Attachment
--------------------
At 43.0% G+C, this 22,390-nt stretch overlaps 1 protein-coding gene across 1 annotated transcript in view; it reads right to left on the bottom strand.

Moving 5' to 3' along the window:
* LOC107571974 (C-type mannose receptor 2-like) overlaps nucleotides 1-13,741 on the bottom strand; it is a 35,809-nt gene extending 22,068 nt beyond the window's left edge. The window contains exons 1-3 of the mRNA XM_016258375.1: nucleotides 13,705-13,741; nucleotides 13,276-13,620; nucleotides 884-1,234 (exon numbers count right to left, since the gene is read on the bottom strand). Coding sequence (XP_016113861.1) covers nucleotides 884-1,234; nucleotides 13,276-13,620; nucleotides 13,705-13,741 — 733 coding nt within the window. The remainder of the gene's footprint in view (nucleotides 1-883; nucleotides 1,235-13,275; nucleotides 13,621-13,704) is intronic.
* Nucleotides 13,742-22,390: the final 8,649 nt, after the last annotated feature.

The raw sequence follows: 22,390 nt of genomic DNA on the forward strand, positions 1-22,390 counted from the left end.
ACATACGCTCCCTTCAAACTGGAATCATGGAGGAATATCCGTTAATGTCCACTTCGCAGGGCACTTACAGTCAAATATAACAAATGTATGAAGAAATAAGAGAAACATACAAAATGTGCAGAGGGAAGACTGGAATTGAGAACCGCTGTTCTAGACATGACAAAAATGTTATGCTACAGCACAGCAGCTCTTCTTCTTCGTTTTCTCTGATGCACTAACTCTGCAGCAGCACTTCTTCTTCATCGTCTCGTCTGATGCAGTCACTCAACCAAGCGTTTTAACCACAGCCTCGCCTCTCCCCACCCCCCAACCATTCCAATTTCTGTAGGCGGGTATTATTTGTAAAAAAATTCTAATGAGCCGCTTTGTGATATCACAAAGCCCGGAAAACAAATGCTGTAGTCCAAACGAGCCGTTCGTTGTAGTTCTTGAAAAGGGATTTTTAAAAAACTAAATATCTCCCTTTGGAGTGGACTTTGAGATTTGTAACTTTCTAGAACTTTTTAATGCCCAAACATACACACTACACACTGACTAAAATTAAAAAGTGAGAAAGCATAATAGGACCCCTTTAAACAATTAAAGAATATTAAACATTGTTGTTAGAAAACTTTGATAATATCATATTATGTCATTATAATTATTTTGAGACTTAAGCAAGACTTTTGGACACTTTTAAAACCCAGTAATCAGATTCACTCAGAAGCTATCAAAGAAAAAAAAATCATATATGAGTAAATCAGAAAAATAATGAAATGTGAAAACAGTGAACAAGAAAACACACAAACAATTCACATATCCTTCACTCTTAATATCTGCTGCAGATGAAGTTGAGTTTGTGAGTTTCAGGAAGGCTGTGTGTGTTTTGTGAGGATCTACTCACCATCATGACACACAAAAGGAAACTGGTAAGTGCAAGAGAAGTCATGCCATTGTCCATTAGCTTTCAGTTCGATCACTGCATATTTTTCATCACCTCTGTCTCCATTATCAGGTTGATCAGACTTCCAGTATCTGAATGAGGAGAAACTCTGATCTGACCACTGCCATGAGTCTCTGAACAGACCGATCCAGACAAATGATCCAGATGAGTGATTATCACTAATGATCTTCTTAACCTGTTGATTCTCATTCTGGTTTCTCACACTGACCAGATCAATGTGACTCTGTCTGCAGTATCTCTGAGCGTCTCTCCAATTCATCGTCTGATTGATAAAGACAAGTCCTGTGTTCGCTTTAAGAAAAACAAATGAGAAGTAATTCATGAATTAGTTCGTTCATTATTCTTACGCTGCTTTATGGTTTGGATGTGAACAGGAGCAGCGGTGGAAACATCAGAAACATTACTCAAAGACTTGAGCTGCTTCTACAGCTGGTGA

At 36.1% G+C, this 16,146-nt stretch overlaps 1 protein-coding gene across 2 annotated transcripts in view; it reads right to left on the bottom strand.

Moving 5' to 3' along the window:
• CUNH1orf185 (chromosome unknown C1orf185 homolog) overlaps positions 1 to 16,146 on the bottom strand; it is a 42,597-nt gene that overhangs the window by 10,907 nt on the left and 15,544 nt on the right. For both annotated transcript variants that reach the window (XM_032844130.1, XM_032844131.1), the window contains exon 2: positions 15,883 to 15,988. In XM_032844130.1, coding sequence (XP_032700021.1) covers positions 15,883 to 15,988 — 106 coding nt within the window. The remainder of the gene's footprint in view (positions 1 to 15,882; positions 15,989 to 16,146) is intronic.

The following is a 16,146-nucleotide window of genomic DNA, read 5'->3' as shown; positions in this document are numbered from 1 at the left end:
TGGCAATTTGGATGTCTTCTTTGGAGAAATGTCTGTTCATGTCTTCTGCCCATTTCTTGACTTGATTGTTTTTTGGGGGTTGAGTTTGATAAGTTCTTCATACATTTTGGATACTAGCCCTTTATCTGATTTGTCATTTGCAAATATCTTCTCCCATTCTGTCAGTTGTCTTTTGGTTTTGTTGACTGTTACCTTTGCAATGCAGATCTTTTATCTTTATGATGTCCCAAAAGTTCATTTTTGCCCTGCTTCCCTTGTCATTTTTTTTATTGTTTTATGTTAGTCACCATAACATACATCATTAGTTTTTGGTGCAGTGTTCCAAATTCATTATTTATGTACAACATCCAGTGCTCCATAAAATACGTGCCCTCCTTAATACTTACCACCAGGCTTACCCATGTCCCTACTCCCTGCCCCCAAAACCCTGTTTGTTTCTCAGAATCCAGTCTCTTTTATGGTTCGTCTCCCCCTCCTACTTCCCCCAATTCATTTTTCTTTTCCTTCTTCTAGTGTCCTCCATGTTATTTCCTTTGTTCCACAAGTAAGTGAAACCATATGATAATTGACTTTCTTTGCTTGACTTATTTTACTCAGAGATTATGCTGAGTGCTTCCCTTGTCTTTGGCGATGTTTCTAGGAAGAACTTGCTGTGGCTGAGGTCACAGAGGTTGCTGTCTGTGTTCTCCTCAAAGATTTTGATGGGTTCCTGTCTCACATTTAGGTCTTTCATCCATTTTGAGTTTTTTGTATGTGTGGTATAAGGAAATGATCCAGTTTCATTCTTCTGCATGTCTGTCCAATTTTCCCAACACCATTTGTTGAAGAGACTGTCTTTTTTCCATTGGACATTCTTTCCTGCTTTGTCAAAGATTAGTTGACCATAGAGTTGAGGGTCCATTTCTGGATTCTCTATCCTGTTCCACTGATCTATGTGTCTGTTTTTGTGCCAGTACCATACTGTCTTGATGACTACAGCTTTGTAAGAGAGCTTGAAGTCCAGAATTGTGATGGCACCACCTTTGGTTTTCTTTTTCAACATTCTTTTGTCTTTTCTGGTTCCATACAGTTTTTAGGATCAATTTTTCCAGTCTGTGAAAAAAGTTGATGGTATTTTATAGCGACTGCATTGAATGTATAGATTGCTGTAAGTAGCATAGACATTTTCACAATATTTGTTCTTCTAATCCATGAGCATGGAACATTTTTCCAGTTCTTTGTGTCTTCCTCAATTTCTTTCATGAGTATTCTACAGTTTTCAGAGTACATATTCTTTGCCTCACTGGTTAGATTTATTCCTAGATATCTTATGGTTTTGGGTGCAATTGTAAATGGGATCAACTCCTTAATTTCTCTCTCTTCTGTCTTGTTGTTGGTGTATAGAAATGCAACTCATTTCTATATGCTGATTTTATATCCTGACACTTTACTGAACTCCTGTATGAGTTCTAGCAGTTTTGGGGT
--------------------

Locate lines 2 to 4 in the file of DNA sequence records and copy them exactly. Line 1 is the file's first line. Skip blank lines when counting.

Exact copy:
Moving 5' to 3' along the window:
* LOC107571974 (C-type mannose receptor 2-like) overlaps nucleotides 1-13,741 on the bottom strand; it is a 35,809-nt gene extending 22,068 nt beyond the window's left edge. The window contains exons 1-3 of the mRNA XM_016258375.1: nucleotides 13,705-13,741; nucleotides 13,276-13,620; nucleotides 884-1,234 (exon numbers count right to left, since the gene is read on the bottom strand). Coding sequence (XP_016113861.1) covers nucleotides 884-1,234; nucleotides 13,276-13,620; nucleotides 13,705-13,741 — 733 coding nt within the window. The remainder of the gene's footprint in view (nucleotides 1-883; nucleotides 1,235-13,275; nucleotides 13,621-13,704) is intronic.
* Nucleotides 13,742-22,390: the final 8,649 nt, after the last annotated feature.